The anthropic principle begins with the observation that the universe appears surprisingly hospitable to the emergence of life. In physics and cosmology, the anthropic principle observes, even complex multicellular life, in at least one particular place and time, namely the Earth. Given the extreme simplicity of the universe at the start of the Big Bang, the friendliness of the universe to complex structures such as galaxies, planetary systems, and biology, is unexpected by any normal model of turbulence driven structuring that we have ever been able to derive. The anthropic principle is a convenient heading for physical and cosmological reasoning that takes into account the existence of a biosphere on Earth in an essential way.
The anthropic principle is in part a truism, since any valid cosmology must be consistent with the existence on Earth of biochemistry and human beings. It is the balanced nature of the evolutionary physics defining anthropic significance that stands out. Similarly, all anthropic coincidences are balanced between the extremes of a spectrum, ranging from the Earth's ecosystem, to the near-perfect balance between the strength of gravitation and the cosmological constant governing the expansion of the universe.
Attempts to invoke the "principle" to develop scientific explanations has led to more than a little confusion and controversy.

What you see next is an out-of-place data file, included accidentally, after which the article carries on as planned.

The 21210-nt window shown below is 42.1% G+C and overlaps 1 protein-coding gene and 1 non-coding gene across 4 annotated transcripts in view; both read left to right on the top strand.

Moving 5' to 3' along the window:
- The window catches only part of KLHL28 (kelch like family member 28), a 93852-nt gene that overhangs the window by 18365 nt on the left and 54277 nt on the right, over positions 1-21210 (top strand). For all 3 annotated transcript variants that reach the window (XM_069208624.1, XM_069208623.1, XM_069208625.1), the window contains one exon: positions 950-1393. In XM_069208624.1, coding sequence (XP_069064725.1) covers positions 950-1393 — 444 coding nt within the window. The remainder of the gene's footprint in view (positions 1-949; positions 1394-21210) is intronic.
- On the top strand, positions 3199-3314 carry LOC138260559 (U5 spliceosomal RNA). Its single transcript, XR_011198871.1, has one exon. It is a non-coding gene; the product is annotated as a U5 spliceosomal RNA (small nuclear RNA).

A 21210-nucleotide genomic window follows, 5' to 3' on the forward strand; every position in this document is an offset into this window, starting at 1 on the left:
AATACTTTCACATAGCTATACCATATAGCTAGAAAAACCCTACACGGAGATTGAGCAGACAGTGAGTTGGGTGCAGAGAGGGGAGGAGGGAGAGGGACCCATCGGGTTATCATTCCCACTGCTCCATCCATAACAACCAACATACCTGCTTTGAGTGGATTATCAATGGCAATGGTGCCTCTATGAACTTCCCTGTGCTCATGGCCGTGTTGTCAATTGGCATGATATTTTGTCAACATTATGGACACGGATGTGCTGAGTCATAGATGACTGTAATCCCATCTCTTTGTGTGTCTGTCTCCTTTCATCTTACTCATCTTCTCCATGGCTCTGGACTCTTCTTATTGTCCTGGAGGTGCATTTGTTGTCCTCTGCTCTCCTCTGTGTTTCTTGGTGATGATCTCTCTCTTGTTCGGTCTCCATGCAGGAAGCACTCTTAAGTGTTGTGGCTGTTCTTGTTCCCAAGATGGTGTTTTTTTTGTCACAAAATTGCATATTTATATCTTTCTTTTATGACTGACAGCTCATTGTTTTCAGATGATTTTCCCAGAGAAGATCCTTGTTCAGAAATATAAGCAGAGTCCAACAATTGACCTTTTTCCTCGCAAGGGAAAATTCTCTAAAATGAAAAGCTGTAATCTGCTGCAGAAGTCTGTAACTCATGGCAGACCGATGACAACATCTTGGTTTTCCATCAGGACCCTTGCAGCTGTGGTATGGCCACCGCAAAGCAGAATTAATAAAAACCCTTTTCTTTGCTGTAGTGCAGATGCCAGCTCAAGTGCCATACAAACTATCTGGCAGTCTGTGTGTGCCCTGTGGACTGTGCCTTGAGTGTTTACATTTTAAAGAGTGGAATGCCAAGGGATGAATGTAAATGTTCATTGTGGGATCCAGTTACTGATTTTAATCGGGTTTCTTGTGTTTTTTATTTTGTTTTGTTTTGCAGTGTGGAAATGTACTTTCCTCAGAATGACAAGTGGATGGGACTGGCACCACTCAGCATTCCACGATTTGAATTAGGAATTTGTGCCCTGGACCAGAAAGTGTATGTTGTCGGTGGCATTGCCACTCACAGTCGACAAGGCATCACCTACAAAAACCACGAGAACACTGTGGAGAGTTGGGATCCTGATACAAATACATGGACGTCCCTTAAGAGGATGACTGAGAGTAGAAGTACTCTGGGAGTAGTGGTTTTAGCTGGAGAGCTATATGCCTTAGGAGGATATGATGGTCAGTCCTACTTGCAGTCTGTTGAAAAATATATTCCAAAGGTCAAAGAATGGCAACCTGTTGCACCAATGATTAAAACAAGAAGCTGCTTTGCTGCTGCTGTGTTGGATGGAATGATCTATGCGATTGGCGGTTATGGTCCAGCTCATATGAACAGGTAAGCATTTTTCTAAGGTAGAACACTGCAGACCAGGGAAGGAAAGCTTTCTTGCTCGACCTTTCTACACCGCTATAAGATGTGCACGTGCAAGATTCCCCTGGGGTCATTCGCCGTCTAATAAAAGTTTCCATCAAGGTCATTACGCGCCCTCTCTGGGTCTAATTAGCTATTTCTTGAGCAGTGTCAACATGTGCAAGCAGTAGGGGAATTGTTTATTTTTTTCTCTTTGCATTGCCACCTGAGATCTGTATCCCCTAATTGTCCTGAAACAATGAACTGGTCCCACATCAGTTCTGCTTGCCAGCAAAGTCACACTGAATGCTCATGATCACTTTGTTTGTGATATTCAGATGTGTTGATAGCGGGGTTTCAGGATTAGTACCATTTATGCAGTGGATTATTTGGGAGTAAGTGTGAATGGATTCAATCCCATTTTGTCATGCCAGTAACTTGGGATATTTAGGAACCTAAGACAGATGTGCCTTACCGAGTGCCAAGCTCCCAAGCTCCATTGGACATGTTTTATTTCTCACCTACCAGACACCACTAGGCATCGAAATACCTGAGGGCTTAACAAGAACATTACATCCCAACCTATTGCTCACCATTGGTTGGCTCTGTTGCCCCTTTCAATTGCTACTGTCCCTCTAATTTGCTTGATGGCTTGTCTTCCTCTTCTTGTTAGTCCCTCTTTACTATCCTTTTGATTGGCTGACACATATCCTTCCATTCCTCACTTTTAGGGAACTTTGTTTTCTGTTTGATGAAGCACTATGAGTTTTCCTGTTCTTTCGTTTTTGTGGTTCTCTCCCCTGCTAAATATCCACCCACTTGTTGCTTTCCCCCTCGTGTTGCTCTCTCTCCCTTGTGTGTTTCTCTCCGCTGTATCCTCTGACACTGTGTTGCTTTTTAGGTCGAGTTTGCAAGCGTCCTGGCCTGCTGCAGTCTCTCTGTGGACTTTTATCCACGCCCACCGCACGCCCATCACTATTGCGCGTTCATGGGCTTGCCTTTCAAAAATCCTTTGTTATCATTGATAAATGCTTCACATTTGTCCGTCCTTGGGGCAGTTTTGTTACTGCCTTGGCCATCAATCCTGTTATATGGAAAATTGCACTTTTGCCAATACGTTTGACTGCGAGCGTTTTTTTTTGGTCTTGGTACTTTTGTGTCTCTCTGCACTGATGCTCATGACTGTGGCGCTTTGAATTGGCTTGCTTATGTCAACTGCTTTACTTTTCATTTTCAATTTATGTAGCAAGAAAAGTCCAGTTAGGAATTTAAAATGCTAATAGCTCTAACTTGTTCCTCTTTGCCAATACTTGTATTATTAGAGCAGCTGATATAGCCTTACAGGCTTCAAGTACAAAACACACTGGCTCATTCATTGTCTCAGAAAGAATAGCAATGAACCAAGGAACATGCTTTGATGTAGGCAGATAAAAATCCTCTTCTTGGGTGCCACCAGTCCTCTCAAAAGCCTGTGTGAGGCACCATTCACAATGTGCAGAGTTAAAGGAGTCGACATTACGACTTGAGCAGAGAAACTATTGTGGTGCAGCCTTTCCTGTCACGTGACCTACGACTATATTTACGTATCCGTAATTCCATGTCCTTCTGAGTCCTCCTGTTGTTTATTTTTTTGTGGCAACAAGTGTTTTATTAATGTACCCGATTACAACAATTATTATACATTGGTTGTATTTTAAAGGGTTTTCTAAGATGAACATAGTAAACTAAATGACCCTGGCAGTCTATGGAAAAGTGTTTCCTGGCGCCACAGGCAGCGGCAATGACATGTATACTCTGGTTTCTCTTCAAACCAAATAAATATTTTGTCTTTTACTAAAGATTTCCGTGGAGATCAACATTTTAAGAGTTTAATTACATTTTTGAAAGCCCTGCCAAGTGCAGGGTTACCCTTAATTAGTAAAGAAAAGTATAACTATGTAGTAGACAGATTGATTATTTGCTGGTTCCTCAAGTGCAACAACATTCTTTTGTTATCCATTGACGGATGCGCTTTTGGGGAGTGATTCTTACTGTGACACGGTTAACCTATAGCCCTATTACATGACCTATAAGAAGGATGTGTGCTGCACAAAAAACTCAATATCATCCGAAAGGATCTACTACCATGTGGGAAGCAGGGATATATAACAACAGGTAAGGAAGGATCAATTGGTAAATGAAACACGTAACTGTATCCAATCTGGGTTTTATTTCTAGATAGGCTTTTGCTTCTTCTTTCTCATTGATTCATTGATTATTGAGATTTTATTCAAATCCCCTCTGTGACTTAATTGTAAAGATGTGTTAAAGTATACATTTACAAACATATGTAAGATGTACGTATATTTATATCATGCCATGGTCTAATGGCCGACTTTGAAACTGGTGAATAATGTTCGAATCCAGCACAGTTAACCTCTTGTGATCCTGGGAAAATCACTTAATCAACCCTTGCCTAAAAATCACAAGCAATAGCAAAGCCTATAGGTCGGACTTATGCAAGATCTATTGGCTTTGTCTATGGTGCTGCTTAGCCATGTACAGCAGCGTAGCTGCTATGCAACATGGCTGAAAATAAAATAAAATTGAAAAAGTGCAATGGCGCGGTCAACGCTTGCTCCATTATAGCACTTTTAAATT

Origin of the anthropic cosmological principle
The first to employ the phrase "anthropic principle" appears to have been the theoretical astrophysicist Brandon Carter, in his contribution to a 1973 symposium titled Confrontation of Cosmological Theories with Observational Data honouring Copernicus's 500th birthday. Carter articulated the Anthropic Principle as an ecological correction, so called, of what is now called the Cosmological Principle. This Principle extends the principle of relativity so as to require that all observers experience the same laws of physics uniformly throughout the universe. Hence at any given time, the universe will be both homogeneous and isotropic, (in 3-D space). This defines a non-applicable principle of mediocrity, one precluding the existence of a mechanism favouring any particular time and location for the appearance of carbon-based life as we know it.